Hello, dear experts,

I have a partial solution of TSP which is 0-1-2-4-6-0. Node 0 is the depot or starting node, while other nodes represent cities or customers that need to visit in this single route.

Now we have two new cities 3 and 5, originating from dynamic request or the ruin step of large neighborhood search. These two nodes need to insert into the existed route, respecting their sequence. That is, node 1 should be visited before node 2. But node 3 can be inserted between node 1 and node 2.

I want to formulate a mathematical model to exactly solve this problem via CPLEX or Gurobi. But I have no idea how to formulate it. A simple method is to model a standard TSP formulation and then add the sequence constraint, e.g., node 1 before node 2. But this will make the problem more difficult than the standard TSP, which is not the instinct idea of large neighborhood search.

Do you have some ideas how to formulate the repair problem? thank you very much.


asked 26 Jul '17, 04:17

LinYuan's gravatar image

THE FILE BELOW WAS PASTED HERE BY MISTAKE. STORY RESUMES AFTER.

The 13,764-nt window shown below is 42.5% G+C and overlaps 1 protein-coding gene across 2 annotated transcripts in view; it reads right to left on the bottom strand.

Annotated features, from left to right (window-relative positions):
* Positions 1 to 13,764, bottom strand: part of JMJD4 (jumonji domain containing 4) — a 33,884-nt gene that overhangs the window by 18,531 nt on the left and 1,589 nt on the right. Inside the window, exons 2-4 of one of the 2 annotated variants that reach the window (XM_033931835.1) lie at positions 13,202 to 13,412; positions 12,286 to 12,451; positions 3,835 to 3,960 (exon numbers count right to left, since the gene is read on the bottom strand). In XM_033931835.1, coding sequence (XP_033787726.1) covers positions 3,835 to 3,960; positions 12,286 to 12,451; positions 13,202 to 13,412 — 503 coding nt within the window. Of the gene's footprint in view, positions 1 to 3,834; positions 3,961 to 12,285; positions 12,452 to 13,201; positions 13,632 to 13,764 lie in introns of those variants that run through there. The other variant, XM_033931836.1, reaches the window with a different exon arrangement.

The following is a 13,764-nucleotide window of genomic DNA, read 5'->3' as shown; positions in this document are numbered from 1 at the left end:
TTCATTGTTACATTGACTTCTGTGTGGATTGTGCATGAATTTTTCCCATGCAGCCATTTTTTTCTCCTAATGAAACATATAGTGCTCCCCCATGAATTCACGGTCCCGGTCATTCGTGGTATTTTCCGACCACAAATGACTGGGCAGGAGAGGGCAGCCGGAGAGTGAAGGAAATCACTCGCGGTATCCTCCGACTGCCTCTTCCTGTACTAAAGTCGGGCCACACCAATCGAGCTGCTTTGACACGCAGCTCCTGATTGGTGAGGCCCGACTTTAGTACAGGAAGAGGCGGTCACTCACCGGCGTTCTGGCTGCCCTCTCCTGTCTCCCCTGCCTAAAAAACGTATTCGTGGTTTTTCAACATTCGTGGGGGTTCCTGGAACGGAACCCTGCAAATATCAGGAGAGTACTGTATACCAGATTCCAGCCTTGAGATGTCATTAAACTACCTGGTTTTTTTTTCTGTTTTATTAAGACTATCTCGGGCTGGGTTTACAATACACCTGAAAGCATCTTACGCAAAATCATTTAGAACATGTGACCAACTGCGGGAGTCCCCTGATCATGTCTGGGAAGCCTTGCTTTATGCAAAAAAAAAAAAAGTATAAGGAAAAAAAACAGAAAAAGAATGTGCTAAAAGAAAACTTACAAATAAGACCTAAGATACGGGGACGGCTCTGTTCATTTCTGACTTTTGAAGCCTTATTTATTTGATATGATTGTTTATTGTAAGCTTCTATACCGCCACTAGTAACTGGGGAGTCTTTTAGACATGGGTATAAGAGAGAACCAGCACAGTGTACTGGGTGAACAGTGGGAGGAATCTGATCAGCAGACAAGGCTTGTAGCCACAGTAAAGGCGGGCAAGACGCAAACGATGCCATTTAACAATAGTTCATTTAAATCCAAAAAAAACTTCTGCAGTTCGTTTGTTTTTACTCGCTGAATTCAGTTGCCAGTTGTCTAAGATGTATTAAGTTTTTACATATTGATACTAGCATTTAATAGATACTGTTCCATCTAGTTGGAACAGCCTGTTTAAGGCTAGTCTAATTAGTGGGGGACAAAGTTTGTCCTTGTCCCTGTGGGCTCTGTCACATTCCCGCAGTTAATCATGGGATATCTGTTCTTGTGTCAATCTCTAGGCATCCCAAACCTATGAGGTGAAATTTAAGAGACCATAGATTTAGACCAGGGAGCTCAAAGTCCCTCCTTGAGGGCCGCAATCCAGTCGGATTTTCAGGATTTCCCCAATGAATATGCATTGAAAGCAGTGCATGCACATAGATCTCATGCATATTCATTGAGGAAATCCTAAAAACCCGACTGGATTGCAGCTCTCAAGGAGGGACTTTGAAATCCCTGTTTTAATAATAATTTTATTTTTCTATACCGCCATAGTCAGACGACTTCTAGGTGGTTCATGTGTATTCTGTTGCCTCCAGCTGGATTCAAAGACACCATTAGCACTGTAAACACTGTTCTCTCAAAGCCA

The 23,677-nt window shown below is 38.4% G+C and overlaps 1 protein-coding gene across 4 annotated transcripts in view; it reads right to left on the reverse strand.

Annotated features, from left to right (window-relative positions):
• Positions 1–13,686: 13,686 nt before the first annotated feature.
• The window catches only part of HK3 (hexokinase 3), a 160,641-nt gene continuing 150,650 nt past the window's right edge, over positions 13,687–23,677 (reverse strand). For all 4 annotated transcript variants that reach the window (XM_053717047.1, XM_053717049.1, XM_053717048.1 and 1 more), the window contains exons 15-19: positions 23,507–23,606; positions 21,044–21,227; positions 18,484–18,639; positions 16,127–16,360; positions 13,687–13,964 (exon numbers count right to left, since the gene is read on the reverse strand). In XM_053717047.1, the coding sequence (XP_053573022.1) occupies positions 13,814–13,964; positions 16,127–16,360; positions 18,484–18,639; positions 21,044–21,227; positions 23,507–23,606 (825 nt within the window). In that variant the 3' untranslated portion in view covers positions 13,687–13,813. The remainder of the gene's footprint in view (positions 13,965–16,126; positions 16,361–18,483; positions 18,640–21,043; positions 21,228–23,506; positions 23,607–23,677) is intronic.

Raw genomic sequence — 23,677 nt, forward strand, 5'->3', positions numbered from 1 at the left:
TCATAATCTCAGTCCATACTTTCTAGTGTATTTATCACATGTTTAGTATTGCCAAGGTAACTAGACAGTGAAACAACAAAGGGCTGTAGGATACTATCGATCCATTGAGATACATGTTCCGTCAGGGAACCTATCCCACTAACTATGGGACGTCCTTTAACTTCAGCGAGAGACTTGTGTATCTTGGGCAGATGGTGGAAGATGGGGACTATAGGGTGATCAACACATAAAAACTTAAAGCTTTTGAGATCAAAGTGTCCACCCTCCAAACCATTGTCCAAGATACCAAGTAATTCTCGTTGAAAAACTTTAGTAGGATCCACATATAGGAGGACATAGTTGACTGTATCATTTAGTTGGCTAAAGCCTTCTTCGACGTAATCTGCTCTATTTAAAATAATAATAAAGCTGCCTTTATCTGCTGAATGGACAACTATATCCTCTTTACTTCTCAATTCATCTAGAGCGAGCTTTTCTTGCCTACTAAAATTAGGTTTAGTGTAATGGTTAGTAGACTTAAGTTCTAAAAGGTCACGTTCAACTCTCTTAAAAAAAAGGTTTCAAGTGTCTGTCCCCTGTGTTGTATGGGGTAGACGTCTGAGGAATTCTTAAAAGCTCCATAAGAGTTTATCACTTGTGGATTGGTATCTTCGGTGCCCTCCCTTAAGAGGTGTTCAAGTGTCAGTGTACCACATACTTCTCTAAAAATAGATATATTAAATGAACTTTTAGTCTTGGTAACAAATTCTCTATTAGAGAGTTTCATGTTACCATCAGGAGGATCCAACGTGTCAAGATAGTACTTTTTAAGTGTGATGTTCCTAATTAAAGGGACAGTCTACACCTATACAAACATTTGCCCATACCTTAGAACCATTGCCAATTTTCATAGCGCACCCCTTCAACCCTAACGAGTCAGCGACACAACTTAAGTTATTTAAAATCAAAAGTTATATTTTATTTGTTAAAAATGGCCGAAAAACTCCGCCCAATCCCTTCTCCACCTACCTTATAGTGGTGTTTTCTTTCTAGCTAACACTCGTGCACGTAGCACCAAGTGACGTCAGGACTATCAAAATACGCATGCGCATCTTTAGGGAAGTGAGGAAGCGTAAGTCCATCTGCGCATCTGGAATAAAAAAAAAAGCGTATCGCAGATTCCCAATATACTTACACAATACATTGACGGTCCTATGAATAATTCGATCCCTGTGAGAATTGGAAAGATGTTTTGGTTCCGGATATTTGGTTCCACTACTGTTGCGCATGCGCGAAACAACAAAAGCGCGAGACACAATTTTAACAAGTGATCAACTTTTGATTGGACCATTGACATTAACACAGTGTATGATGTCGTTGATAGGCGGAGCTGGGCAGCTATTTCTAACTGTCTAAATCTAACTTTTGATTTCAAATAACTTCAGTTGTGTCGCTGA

accept rate: 0%

Adding sequence constraints to a standard TSP formulation (using all seven nodes) will make the MIP model larger. I'm not at all sure that it will make it more difficult (meaning longer solution time).

I think the following formulation is technically correct, but I'm not sure it is any better than the expanded TSP formulation, and it may be harder for someone to read. Let \(d_{ij}\) be the distance from node \(i\) to node \(j\), and let \(\delta_i\) be the distance from any node \(i\notin\left\{ 3,5\right\}\) to the node that currently follows it. (For instance, \(\delta_6=d_{60}\).) Define binary variables \(x_{ij}\) for \((i,j)\in\left\{ 3,5\right\} \times\left\{ 0,\dots,6\right\}\) and for \((i,j)\in\left\{ 0,\dots,6\right\} \times\left\{ 3,5\right\}\). Each \(x_{ij}\) indicates, as usual, whether \(j\) immediately follows \(i\) in the new sequence. Finally, create continuous variables \(z_0,\dots,z_6\) with \(z_j\) representing the distance traveled in the new sequence from node \(j\) to the node following \(j\).

The objective is to minimize \(\sum_{j=0}^6 z_j\). Constraints defining a valid insertion of the two new nodes are as follows: